(by Gary Carlsen, from a column written for the MoCoGenSo Newsletter from 1997-1999)
The following was Reprinted with permission of Brother John F. O’Brien Archivist Diocese of Monterey:
On the solemn feast of Pentecost, June 3, 1770, a mission and church were established by Fr. Junipero Serra under the title of La Mission de San Carlos Borromeo de Monterey. On this same day Captain Gaspar de Portola took possession of the Port of Monterey in the name of King Carlos III of Spain.
The sword and cross then joined in establishing the Presidio de Monterey on a site beside El Estero, selected by the expedition’s engineer, Miguel Constanso, duly taking possession of Monterey for the Holy Church and Crown of Spain. The church was named La Capilla Real del Presidio de Monterey.
When the Presidio was established a few humble huts were at once erected on the site. These buildings, constituting both the Mission and the Presidio, were arranged to form a square. Eight years later the soldiers built a wall of stone around the Presidio square. It was 12 feet high and four feet thick. Inside were 10 adobe houses each 24 feet long and 21 feet wide. There was also a building 136 feet long and 18 feet wide divided into rooms for soldiers.
The old Presidio and the structures have completely vanished, but the Royal Presidio Chapel still stands. It has been used continuously since its inception as a place of worship, a setting for religious services, baptisms, marriages, and funerals.
Every city has a symbol by which we know it at first glance. For Monterey it is the Royal Presidio Chapel known also as San Carlos Cathedral. This elegant and historical structure is not only a landmark of Monterey, but it is where the history of the City of Monterey began its foundation. Everything that was later constructed was around this site.
The present chapel was built after a fire had damaged the previous one which was a wood and adobe structure. As we see it today it was completed in 1794 and dedicated by Fr. Ferman de Lasuen on January 25, 1775.
It is the oldest architecturally designed building in the state of California. The project was given to Manuel Estevan Ruiz, a master stonemason from Mexico City. The church was constructed, (later plastered over with an adobe mixture), and roofed with tile.
The fachada is the most elaborate and ornate among the California churches of early design. The niche at the very top of the curved, pedimented gable contains a statue of Our Lady of Guadalupe, which has been described as “the oldest indigenous sculpture in California.” Not only is the church known for its architectonic value but also for its cultural and spiritual history as it has been used continuously for religious services since 1795, a record equaled by few, if any, other churches in the United States.
Originally the church measured 30 by 120 feet ending just ending just before the cross section of today’s structure. In 1858 the church was enlarged when the transepts and the main alter were added, giving it its present cruciform shape. Up to the 1940’s there was a whalebone pavement leading the way into the church. Monterey was once a great whaling port and it was not unusual to use whale vertebrae as paving blocks. After years of wear the whalebone surface became rough and had to be removed. Fr. Anfelo Casanova, beginning in 1868, made numerous improvements. The last one, the pyramidal roof upon the bell tower, was in 1893.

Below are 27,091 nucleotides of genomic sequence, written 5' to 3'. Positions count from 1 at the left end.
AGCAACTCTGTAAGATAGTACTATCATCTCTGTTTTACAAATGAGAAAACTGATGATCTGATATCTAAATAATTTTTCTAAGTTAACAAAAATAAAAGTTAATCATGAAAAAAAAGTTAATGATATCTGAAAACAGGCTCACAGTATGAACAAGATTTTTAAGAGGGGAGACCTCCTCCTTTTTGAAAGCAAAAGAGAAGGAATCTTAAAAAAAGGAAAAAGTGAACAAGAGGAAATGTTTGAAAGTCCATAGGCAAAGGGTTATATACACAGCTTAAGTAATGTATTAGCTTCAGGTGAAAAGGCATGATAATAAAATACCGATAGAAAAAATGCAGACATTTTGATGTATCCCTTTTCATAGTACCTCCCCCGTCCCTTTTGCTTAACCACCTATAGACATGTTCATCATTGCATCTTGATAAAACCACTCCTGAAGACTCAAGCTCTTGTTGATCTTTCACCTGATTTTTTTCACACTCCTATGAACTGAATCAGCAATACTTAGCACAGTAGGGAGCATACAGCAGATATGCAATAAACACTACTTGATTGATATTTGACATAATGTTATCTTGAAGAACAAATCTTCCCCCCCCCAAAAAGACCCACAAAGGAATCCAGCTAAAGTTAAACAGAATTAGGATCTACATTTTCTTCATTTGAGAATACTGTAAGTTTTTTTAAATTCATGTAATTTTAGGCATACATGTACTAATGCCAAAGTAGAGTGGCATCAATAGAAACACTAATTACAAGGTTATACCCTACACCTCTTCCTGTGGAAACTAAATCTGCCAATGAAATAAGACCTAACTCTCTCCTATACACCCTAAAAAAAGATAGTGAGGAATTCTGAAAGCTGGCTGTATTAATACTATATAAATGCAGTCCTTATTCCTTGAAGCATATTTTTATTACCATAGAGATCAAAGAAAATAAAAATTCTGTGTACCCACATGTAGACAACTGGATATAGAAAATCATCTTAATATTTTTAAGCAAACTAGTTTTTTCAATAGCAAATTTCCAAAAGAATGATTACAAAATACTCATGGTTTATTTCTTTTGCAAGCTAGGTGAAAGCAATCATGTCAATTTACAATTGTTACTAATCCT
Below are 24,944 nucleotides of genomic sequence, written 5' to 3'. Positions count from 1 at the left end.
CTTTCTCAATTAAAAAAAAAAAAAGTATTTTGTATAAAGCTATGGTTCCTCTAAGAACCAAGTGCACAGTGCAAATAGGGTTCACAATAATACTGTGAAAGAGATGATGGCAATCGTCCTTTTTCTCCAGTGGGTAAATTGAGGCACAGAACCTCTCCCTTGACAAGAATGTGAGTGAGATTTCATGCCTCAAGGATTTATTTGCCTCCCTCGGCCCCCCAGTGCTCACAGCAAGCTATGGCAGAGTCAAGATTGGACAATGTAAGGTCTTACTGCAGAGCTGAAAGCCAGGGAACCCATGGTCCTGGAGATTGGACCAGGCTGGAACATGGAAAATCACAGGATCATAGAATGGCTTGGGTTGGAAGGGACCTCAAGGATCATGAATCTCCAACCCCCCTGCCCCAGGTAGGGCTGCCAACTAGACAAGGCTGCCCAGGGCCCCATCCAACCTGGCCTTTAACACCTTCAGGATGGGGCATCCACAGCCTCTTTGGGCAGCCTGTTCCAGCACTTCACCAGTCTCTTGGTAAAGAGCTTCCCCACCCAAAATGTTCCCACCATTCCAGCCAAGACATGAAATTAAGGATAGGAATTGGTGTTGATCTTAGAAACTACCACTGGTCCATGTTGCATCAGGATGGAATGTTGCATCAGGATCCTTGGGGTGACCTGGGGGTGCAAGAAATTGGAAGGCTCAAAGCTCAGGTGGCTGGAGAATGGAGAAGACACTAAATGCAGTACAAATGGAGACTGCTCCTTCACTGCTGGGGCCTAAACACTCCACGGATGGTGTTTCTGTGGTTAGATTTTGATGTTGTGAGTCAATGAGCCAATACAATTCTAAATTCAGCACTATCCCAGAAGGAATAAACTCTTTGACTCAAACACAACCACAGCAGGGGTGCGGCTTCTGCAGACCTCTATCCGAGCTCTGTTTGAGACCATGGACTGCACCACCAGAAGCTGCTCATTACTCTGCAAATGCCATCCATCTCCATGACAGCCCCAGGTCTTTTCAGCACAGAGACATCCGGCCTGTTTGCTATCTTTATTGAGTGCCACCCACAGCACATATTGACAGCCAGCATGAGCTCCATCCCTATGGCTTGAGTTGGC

In 1961 the Royal Presidio Chapel, being the oldest building in Monterey, became a National Historic Landmark. A bronze plaque proclaims: This site possesses exceptional value in commemorating and illustrating the History of the United States.
In 1967, when the diocese of Monterey was established as a separate entity with the city of Monterey as its See, the Royal Presidio Chapel received cathedral status and became known as San Carlos Cathedral, a church that has witnessed all of the history of Monterey.
First Baptism at San Carlos
In the name of the Father, the Son and the Spirit Sto. Amen. In 26 December 1770 in the Church of this Mission of San Carlos from Monterrey- Bautize solemn. to a child of age of about five anos, son of P.P. Gentiles who gladly offered it to the Catholica Church, and I named him, BERNARDINO DE JESUS. It was his godfather Don Pedro Fages, Official Thene of the Compa. of Volunteers of Cathaluna, Comande. of R1. Presidio of this Port to qn. according to the spiritual kinship and obligation that contraxo and pa. for the record to be firm.
Junipero Serra (r)
First Marriage at San Carlos
Nov 10, 1772- FERNANDO MALARETE, Native Indian. of San Carlos dela Rancheria de Tucutnut, alias Sta. Theresa, and CATHALINA MARIA ISLAS, India natl. dela Misn. Rancheria’s Socorlona, alias San Miguel; Witnesses: Mr. Guillermo Carrillo, soldier of cuera, and Cabo dela escort de sta
Misn. and the soldier Miguel Miguel Islas, from the Compania de Californias
Fr. Miguel Pieras
First Burial at San Carlos
June 3, 1770 – In this New Mission of Sn. Carlos of Monte Rey, at the foot of a large cross, that in dho. day fu blessed, and planted in front of the Chapel and Altar, qe. erected pa. the first Mass, near the East Beach Port, dc ecclesiastica burial to the body of ALEJO, child brown, free and single, natural Acapulco, who the day before he had arrived at the Paquebot was S.M. calle “San Antonio” alias “El Principe”, in which he came with the square of Cadet. He died having received the Stos. Sacramcough. of Penance and Extreme Unction and for the record signed.
Fr. Junipero Serra (r)